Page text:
If you experience these three F's on the workfloor, you could be a gamechanger in your profession! Organizations are getting more conscious of this opportunity. Game elements and mechanics in workplace learning are in the spotlight. Business as usual can be more fun, engaging and productive. Continuous feedback - in combination with rewarding systems - derived from the gaming industry reinforces motivation and engagement.
Good game design starts with our core drives.
The game industry knows for decades that our core drives determine what activates us. Our behavior, motivation and feelings are of great significance for game design. If you know them, corresponding, personalized and tailored game elements and mechanics can be developed. So ask first why and then the how and what. Sales, Marketing and Communication use human-focused design in campaigns, while learning designers seem to start with learning outcomes, not knowing why their 'personas' are driven to strive to them. But now 'Customer experience' and 'Employee experience' are aligning and integrating more en more. Behavioral change - which is tough to accomplish - becomes now also an opportunity in proactive and interactive blended learning. Multi channel online learning experiences, provided with personalized game-elements and mechanics can be delivered just in time, mixed with performance or production targets.
Which core drives motivate us to take an action and get us engaged? Ask this question and it will serve you well in designing and developing a gamified learning journey in any given context.
Beyond Points, Levels and Badges
An "open door core drive" is development & accomplishment. I already wrote an earlier blog about it. It is the internal drive of making progress, developing skills, and eventually overcoming challenges. Mechanics as Points, Levels and Badges are often used here to challenge, experiment and reflect.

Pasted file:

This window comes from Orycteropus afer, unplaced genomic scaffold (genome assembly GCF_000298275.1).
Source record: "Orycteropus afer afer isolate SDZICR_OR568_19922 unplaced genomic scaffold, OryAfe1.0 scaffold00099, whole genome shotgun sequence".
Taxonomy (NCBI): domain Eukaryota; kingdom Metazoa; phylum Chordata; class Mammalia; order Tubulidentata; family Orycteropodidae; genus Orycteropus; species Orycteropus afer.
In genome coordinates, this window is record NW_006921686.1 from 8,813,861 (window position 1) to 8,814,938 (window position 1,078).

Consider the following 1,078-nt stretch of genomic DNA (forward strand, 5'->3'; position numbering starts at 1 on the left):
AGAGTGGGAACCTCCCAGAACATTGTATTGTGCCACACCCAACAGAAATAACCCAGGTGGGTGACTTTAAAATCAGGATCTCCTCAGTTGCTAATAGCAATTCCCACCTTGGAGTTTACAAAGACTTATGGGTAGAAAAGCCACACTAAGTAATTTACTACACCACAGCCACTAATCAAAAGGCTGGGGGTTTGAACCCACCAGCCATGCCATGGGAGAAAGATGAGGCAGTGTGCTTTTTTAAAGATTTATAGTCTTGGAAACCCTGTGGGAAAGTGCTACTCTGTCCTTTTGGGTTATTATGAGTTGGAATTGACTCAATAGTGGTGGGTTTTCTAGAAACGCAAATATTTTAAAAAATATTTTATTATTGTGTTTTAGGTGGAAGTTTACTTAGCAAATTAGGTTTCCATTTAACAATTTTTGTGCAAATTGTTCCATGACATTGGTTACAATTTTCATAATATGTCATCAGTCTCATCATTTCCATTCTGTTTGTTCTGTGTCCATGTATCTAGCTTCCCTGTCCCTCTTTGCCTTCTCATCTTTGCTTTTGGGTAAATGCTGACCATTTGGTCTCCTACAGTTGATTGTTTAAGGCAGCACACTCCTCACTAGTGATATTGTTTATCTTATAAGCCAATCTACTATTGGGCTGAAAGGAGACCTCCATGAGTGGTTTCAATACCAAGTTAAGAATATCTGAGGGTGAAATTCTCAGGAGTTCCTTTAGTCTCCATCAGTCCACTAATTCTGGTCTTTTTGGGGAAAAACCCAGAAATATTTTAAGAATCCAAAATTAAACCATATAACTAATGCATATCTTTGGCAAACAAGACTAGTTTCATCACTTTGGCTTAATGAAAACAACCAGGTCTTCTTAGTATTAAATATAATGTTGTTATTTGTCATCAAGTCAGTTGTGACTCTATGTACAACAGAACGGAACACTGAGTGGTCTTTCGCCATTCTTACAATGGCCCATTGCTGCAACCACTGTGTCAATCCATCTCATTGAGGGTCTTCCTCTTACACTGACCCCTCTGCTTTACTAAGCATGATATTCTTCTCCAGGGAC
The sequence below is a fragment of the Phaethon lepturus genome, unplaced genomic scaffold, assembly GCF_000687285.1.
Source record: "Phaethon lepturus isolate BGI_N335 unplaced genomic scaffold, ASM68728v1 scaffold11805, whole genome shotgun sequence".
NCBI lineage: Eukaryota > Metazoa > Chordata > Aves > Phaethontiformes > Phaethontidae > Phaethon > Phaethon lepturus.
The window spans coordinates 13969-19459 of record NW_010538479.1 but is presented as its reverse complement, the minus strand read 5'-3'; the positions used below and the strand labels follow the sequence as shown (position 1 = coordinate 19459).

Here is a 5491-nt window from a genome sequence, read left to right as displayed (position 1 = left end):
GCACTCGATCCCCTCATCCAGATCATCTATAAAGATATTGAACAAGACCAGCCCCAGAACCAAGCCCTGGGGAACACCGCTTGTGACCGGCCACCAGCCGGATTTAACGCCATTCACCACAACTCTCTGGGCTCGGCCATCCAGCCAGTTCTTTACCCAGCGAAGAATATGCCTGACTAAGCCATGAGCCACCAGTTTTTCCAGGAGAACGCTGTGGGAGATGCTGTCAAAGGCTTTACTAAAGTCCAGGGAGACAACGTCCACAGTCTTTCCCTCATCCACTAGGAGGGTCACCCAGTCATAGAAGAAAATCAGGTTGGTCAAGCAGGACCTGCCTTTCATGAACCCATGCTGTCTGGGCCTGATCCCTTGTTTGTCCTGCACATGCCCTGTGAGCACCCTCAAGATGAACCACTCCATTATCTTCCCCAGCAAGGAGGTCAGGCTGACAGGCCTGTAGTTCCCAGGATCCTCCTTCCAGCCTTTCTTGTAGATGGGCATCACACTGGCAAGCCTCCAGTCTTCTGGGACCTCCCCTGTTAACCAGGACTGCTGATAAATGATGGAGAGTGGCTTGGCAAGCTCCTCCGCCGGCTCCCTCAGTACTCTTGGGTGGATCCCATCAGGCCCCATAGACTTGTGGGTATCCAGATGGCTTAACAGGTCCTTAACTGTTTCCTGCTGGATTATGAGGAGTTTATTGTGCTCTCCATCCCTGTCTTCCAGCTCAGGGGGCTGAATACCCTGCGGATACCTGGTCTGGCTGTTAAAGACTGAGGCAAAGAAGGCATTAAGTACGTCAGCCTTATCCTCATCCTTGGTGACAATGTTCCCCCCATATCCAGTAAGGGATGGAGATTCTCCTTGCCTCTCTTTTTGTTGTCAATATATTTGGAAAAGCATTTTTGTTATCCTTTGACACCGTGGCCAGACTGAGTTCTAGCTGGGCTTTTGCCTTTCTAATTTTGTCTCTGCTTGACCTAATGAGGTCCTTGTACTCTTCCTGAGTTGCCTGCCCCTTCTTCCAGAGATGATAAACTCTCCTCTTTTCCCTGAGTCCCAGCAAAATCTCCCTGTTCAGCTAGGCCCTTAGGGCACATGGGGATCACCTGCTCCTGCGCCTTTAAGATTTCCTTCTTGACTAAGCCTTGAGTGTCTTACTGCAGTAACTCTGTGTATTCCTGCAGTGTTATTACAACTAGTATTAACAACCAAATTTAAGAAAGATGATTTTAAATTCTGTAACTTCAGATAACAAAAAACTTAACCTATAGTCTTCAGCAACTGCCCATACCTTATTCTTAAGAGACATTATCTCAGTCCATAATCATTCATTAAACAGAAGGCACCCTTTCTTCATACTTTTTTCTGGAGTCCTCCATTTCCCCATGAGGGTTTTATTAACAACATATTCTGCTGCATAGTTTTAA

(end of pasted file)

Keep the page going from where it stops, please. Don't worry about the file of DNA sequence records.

Of course we have many more drives. You may find it very important to do something greater than yourself and to have impact on an social issue like sustainability or inclusion. Other drives could be becoming more creative, getting more ownership or having more influence.
If you map these core drives around your personas, it will support you in selecting and experimenting with the right game mechanics- and elements. I wont list those here. The amount of possibilities and variants is infinite. Combine your results with the learning objectives (such as more collaboration, more motivation, more knowledge sharing, more customer loyalty, more awareness, more turnover, more mutual inspiration, more subject-matter knowledge etc.). Keep the design process cyclic, agile and flexible, by continuously co working and with your team and target group in short design thinking cycles.
Learning a new language with Duolingo addresses many more motives than development & accomplishment alone. Research shows that it brings you in a very effective learning journey to your desired language level. Use it a few times and ask yourself which gaming elements appeal to you and why.
If a combination of social impact, meaning and cost reduction are important drives The Powersaver Game is a good example. It is designed to support you in being more conscious of your energy consumption in your household. Together you are challenged to save at least 15% energy on your current consumption.
Game-based Sales skills often involve challenges and group quests as a game element to improve customer experience, product knowledge and team engagement. Core drives here are social Influence and relatedness. You want to be part of the club! An environment like this should appeal to curiosity within a set of clear - not too complicated - rules and performance indicators. Participation must be voluntary and it must be an environment of trial and error. Leaderboards will not only aimed at sales results alone but many more dimensions.
What are your core drives at work and are you in for a gamified online experience?
Yu-Kai Chou (2015), Actionable Gamification: Beyond Points, Badges, and Leaderboards
Streck, Horst (2016), Gamification, The Power of Experience